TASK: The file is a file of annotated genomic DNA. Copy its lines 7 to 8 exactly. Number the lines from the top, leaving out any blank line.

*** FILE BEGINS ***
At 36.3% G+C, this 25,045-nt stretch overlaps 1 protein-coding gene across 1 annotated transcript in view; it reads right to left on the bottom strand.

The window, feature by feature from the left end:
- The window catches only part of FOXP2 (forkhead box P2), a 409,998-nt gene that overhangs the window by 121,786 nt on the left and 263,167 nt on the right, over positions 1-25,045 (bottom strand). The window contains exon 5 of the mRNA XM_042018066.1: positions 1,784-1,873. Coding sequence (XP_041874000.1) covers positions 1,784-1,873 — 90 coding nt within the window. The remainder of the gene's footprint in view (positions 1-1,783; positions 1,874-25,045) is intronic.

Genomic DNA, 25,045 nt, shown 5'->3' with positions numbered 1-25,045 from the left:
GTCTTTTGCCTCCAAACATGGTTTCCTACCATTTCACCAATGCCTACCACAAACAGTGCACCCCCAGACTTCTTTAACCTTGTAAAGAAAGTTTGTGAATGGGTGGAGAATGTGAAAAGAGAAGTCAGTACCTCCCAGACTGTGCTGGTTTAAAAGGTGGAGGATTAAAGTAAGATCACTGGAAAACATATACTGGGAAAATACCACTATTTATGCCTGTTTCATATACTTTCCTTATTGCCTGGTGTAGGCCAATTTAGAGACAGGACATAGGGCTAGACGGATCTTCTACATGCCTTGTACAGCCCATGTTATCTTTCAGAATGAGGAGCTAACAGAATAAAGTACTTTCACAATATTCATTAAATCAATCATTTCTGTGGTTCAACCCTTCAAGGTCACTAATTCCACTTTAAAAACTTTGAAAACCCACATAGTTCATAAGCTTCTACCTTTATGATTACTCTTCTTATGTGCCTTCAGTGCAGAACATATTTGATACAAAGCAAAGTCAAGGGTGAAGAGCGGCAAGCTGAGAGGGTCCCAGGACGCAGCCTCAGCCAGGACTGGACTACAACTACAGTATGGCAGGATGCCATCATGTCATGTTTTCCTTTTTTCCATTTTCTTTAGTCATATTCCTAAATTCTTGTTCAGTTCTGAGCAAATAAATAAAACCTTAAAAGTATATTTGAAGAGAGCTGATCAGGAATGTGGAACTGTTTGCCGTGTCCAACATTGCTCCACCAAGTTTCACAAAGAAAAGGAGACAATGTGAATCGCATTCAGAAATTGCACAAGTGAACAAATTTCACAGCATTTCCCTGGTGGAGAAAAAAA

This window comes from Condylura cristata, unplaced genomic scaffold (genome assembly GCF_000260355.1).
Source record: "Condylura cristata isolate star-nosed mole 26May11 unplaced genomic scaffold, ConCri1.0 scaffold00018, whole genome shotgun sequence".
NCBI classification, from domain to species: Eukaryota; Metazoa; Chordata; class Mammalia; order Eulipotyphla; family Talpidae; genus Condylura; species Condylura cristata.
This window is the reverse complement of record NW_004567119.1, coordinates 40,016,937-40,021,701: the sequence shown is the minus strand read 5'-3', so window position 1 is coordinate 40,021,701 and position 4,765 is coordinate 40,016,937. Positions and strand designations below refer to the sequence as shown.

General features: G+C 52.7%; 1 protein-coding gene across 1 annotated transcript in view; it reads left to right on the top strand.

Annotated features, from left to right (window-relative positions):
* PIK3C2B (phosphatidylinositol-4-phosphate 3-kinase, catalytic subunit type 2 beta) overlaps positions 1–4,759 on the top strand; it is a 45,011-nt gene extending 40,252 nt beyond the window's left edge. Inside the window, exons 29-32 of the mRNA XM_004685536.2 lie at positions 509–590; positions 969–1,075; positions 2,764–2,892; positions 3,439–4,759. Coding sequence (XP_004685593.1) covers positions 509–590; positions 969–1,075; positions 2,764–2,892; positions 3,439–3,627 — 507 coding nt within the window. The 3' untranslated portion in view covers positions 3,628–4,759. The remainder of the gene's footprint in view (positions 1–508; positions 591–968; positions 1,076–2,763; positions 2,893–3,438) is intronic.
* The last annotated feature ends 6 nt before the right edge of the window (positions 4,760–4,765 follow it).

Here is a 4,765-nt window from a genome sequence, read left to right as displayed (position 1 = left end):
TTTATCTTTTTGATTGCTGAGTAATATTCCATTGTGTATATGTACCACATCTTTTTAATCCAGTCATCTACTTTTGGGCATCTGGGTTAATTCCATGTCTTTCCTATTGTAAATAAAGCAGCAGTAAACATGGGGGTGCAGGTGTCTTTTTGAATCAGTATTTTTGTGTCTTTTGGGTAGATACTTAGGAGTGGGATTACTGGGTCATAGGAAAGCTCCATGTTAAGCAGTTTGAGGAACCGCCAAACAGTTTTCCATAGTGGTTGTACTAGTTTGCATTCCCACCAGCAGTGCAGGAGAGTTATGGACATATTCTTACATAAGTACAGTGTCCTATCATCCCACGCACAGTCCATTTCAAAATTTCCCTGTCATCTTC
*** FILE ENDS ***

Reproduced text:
Source record: "Condylura cristata isolate star-nosed mole 26May11 unplaced genomic scaffold, ConCri1.0 scaffold00018, whole genome shotgun sequence".
NCBI classification, from domain to species: Eukaryota; Metazoa; Chordata; class Mammalia; order Eulipotyphla; family Talpidae; genus Condylura; species Condylura cristata.